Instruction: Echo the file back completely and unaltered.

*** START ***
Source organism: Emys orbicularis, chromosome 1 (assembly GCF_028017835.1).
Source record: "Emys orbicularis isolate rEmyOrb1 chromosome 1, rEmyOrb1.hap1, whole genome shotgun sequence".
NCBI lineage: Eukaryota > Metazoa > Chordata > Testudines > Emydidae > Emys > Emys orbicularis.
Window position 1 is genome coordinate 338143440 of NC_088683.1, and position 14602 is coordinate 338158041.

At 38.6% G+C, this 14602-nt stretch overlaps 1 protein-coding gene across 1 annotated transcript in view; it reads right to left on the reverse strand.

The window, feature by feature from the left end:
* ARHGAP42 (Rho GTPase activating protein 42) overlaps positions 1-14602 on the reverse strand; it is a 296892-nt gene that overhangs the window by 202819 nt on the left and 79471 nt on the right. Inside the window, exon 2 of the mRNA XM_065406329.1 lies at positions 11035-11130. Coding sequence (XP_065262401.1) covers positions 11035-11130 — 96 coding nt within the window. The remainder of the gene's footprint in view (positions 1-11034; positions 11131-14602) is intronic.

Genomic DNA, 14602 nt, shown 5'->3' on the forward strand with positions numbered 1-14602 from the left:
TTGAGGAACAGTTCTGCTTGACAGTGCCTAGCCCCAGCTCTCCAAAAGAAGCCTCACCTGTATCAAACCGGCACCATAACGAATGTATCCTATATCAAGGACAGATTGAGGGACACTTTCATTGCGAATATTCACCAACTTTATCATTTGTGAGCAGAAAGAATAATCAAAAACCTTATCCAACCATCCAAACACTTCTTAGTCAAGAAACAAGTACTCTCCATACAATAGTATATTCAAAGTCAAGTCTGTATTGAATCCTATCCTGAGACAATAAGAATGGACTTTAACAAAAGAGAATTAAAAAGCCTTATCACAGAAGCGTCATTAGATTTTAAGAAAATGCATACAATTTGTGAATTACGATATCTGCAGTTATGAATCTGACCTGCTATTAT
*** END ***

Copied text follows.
Source organism: Emys orbicularis, chromosome 1 (assembly GCF_028017835.1).
Source record: "Emys orbicularis isolate rEmyOrb1 chromosome 1, rEmyOrb1.hap1, whole genome shotgun sequence".
NCBI lineage: Eukaryota > Metazoa > Chordata > Testudines > Emydidae > Emys > Emys orbicularis.
Window position 1 is genome coordinate 338143440 of NC_088683.1, and position 14602 is coordinate 338158041.

At 38.6% G+C, this 14602-nt stretch overlaps 1 protein-coding gene across 1 annotated transcript in view; it reads right to left on the reverse strand.

The window, feature by feature from the left end:
* ARHGAP42 (Rho GTPase activating protein 42) overlaps positions 1-14602 on the reverse strand; it is a 296892-nt gene that overhangs the window by 202819 nt on the left and 79471 nt on the right. Inside the window, exon 2 of the mRNA XM_065406329.1 lies at positions 11035-11130. Coding sequence (XP_065262401.1) covers positions 11035-11130 — 96 coding nt within the window. The remainder of the gene's footprint in view (positions 1-11034; positions 11131-14602) is intronic.

Genomic DNA, 14602 nt, shown 5'->3' on the forward strand with positions numbered 1-14602 from the left:
TTGAGGAACAGTTCTGCTTGACAGTGCCTAGCCCCAGCTCTCCAAAAGAAGCCTCACCTGTATCAAACCGGCACCATAACGAATGTATCCTATATCAAGGACAGATTGAGGGACACTTTCATTGCGAATATTCACCAACTTTATCATTTGTGAGCAGAAAGAATAATCAAAAACCTTATCCAACCATCCAAACACTTCTTAGTCAAGAAACAAGTACTCTCCATACAATAGTATATTCAAAGTCAAGTCTGTATTGAATCCTATCCTGAGACAATAAGAATGGACTTTAACAAAAGAGAATTAAAAAGCCTTATCACAGAAGCGTCATTAGATTTTAAGAAAATGCATACAATTTGTGAATTACGATATCTGCAGTTATGAATCTGACCTGCTATTAT